Based on Con Air,
you would never guess that Don Simpson no longer strides this mortal coil. Alongside longtime co-producer Jerry Bruckheimer, Simpson stamped his extra-large testosterone imprint on everything from Beverly Hills Cop
and Top Gun
and The Rock.
This audience-gratifying tradition continues unabated since Simpson's untimely death last year, with Con Air
containing more slo-mo fireballs and snappy one-liners than most all the other summer action movies so far. Big deal. Simpson and Bruckheimer always aimed for the lowest common denominator when it came to mass-market entertainment, and likely as not, they hit that sucker right smack dab in its slope-browed noggin. Con Air
-- directed by relative unknown Simon West -- is no different, featuring scores of shots in which a) someone gets killed, b) someone else gets killed, or c) someone narrowly avoids getting killed, then pops off a pithy one-liner before killing someone else entirely.
Also on board is Mark Macina, whose din-in-a-steel-drum score rivals his creatively bombastic work on Bad Boys, Speed,
and, uh, Monkey Trouble.
Just so you know who you're dealing with here. Storywise, it's Nicolas Cage versus everyone, as Cage's unjustly imprisoned-and-freshly-paroled Cameron Poe must fight his way home to his wife and baby daughter's lovin' arms when the prison transport plane he's riding in is hijacked by The Worst Cons in the Whole Wide World. Among them are Malkovich as criminal genius Cyrus the Virus; Rhames as an underground black-power movement leader-killer; and Buscemi as serial killer Garland Greene who, along with Cage, gets all the best lines. This is as it should be. There's nary a hint of suspense in West's film, though, mainly because he loudly trumpets the upcoming disasters so early in the film. You know you're in trouble when poor Mr. Poe nearly gets weepy over the stuffed bunny he's brought on board as a gift to the daughter he's yet to see. Cusack provides a nice turn as a U.S. Marshal who's the only guy in Poe's corner, but you can't help but get the feeling he's wondering what the hell he's doing in this film. Say Anything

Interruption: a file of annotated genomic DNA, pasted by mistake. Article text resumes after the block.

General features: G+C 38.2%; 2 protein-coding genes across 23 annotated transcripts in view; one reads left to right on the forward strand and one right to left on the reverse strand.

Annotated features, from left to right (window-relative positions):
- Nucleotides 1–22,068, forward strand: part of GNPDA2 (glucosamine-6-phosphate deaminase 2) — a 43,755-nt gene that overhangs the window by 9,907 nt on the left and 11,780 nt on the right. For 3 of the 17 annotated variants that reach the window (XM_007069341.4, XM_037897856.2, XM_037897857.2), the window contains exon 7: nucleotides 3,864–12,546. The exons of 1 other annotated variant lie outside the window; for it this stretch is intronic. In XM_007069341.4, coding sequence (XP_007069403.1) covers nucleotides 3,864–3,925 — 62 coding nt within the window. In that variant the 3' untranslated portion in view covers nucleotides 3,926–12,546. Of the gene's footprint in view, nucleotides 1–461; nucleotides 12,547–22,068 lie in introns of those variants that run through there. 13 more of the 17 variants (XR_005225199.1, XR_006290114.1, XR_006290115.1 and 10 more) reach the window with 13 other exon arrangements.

it ain't, nor is it The Rock,
which, oddly, worked much better as a Simpson-Bruckheimer creation, giving Nicolas Cage's character at least a smidgen of reality to play with. Con Air
gives him little else but the chance to strut his buffstuff and growl Stallonian non sequiturs with all the believability of Siegfried & Roy. To be fair, if you're looking to kill a couple of hours, there are worse fates awaiting you out there. Just don't ride Con Air
expecting to go first class; it's cargo hold all the way.